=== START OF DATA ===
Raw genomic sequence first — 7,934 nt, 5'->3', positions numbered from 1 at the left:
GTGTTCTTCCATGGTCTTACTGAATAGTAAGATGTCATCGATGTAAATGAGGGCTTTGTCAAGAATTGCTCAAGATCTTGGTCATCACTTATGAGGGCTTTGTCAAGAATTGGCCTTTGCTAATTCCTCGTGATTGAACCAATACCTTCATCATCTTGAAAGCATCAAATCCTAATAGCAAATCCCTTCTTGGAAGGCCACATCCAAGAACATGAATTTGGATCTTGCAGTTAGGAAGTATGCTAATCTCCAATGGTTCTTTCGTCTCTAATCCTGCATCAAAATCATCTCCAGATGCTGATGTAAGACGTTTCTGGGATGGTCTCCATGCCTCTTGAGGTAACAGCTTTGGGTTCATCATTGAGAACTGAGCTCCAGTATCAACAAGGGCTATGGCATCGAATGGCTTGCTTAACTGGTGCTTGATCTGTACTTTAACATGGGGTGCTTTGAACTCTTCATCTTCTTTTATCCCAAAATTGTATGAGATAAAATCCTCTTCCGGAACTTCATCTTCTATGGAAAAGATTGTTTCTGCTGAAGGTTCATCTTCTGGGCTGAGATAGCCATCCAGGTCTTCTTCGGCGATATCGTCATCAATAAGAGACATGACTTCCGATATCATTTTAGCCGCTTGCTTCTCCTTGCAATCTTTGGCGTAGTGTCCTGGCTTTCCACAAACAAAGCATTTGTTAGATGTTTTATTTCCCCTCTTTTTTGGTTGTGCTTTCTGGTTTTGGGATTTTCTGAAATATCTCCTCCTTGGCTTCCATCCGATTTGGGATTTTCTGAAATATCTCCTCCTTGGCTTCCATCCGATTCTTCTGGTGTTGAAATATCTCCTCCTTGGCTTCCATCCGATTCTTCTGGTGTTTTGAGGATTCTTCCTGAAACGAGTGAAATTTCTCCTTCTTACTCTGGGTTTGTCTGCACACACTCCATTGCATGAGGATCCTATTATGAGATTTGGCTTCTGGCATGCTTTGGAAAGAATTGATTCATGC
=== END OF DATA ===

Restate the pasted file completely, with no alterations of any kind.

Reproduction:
Raw genomic sequence first — 7,934 nt, 5'->3', positions numbered from 1 at the left:
GTGTTCTTCCATGGTCTTACTGAATAGTAAGATGTCATCGATGTAAATGAGGGCTTTGTCAAGAATTGCTCAAGATCTTGGTCATCACTTATGAGGGCTTTGTCAAGAATTGGCCTTTGCTAATTCCTCGTGATTGAACCAATACCTTCATCATCTTGAAAGCATCAAATCCTAATAGCAAATCCCTTCTTGGAAGGCCACATCCAAGAACATGAATTTGGATCTTGCAGTTAGGAAGTATGCTAATCTCCAATGGTTCTTTCGTCTCTAATCCTGCATCAAAATCATCTCCAGATGCTGATGTAAGACGTTTCTGGGATGGTCTCCATGCCTCTTGAGGTAACAGCTTTGGGTTCATCATTGAGAACTGAGCTCCAGTATCAACAAGGGCTATGGCATCGAATGGCTTGCTTAACTGGTGCTTGATCTGTACTTTAACATGGGGTGCTTTGAACTCTTCATCTTCTTTTATCCCAAAATTGTATGAGATAAAATCCTCTTCCGGAACTTCATCTTCTATGGAAAAGATTGTTTCTGCTGAAGGTTCATCTTCTGGGCTGAGATAGCCATCCAGGTCTTCTTCGGCGATATCGTCATCAATAAGAGACATGACTTCCGATATCATTTTAGCCGCTTGCTTCTCCTTGCAATCTTTGGCGTAGTGTCCTGGCTTTCCACAAACAAAGCATTTGTTAGATGTTTTATTTCCCCTCTTTTTTGGTTGTGCTTTCTGGTTTTGGGATTTTCTGAAATATCTCCTCCTTGGCTTCCATCCGATTTGGGATTTTCTGAAATATCTCCTCCTTGGCTTCCATCCGATTCTTCTGGTGTTGAAATATCTCCTCCTTGGCTTCCATCCGATTCTTCTGGTGTTTTGAGGATTCTTCCTGAAACGAGTGAAATTTCTCCTTCTTACTCTGGGTTTGTCTGCACACACTCCATTGCATGAGGATCCTATTATGAGATTTGGCTTCTGGCATGCTTTGGAAAGAATTGATTCATGC